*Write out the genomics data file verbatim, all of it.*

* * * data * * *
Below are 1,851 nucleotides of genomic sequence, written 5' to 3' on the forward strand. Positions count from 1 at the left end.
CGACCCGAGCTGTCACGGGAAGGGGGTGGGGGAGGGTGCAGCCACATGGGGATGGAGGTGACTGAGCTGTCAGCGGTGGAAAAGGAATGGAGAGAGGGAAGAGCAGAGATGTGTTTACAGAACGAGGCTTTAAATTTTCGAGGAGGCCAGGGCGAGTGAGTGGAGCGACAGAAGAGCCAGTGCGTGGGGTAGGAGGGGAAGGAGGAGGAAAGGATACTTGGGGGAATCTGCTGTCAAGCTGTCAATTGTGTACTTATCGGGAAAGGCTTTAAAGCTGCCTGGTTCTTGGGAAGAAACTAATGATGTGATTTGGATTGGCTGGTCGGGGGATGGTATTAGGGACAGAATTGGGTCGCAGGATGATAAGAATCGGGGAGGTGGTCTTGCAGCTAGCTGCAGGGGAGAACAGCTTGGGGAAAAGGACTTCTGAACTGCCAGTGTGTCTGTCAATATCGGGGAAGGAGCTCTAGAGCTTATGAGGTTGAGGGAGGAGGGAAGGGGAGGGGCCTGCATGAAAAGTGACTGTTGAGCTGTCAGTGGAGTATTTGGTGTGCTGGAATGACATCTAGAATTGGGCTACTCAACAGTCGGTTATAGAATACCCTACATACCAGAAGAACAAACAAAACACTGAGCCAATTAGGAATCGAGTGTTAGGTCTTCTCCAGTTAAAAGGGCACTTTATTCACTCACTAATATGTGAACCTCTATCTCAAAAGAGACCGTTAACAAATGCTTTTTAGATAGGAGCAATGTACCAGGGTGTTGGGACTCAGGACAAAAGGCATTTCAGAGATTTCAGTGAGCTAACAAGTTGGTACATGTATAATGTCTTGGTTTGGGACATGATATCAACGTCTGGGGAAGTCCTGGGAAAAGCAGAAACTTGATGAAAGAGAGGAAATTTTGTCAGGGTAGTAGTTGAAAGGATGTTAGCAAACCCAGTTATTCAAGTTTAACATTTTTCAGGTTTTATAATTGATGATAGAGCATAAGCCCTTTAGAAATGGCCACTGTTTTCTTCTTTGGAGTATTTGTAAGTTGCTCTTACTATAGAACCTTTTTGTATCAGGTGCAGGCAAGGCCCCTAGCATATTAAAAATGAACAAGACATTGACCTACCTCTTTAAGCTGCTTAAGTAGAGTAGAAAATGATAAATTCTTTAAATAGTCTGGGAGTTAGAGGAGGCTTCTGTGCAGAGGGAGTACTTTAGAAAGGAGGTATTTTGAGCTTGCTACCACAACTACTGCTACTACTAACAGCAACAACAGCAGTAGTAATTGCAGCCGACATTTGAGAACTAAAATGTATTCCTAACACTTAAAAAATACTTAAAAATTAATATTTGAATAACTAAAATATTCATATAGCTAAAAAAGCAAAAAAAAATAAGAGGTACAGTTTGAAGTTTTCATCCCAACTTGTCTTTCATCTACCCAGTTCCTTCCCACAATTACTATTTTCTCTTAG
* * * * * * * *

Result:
Below are 1,851 nucleotides of genomic sequence, written 5' to 3' on the forward strand. Positions count from 1 at the left end.
CGACCCGAGCTGTCACGGGAAGGGGGTGGGGGAGGGTGCAGCCACATGGGGATGGAGGTGACTGAGCTGTCAGCGGTGGAAAAGGAATGGAGAGAGGGAAGAGCAGAGATGTGTTTACAGAACGAGGCTTTAAATTTTCGAGGAGGCCAGGGCGAGTGAGTGGAGCGACAGAAGAGCCAGTGCGTGGGGTAGGAGGGGAAGGAGGAGGAAAGGATACTTGGGGGAATCTGCTGTCAAGCTGTCAATTGTGTACTTATCGGGAAAGGCTTTAAAGCTGCCTGGTTCTTGGGAAGAAACTAATGATGTGATTTGGATTGGCTGGTCGGGGGATGGTATTAGGGACAGAATTGGGTCGCAGGATGATAAGAATCGGGGAGGTGGTCTTGCAGCTAGCTGCAGGGGAGAACAGCTTGGGGAAAAGGACTTCTGAACTGCCAGTGTGTCTGTCAATATCGGGGAAGGAGCTCTAGAGCTTATGAGGTTGAGGGAGGAGGGAAGGGGAGGGGCCTGCATGAAAAGTGACTGTTGAGCTGTCAGTGGAGTATTTGGTGTGCTGGAATGACATCTAGAATTGGGCTACTCAACAGTCGGTTATAGAATACCCTACATACCAGAAGAACAAACAAAACACTGAGCCAATTAGGAATCGAGTGTTAGGTCTTCTCCAGTTAAAAGGGCACTTTATTCACTCACTAATATGTGAACCTCTATCTCAAAAGAGACCGTTAACAAATGCTTTTTAGATAGGAGCAATGTACCAGGGTGTTGGGACTCAGGACAAAAGGCATTTCAGAGATTTCAGTGAGCTAACAAGTTGGTACATGTATAATGTCTTGGTTTGGGACATGATATCAACGTCTGGGGAAGTCCTGGGAAAAGCAGAAACTTGATGAAAGAGAGGAAATTTTGTCAGGGTAGTAGTTGAAAGGATGTTAGCAAACCCAGTTATTCAAGTTTAACATTTTTCAGGTTTTATAATTGATGATAGAGCATAAGCCCTTTAGAAATGGCCACTGTTTTCTTCTTTGGAGTATTTGTAAGTTGCTCTTACTATAGAACCTTTTTGTATCAGGTGCAGGCAAGGCCCCTAGCATATTAAAAATGAACAAGACATTGACCTACCTCTTTAAGCTGCTTAAGTAGAGTAGAAAATGATAAATTCTTTAAATAGTCTGGGAGTTAGAGGAGGCTTCTGTGCAGAGGGAGTACTTTAGAAAGGAGGTATTTTGAGCTTGCTACCACAACTACTGCTACTACTAACAGCAACAACAGCAGTAGTAATTGCAGCCGACATTTGAGAACTAAAATGTATTCCTAACACTTAAAAAATACTTAAAAATTAATATTTGAATAACTAAAATATTCATATAGCTAAAAAAGCAAAAAAAAATAAGAGGTACAGTTTGAAGTTTTCATCCCAACTTGTCTTTCATCTACCCAGTTCCTTCCCACAATTACTATTTTCTCTTAG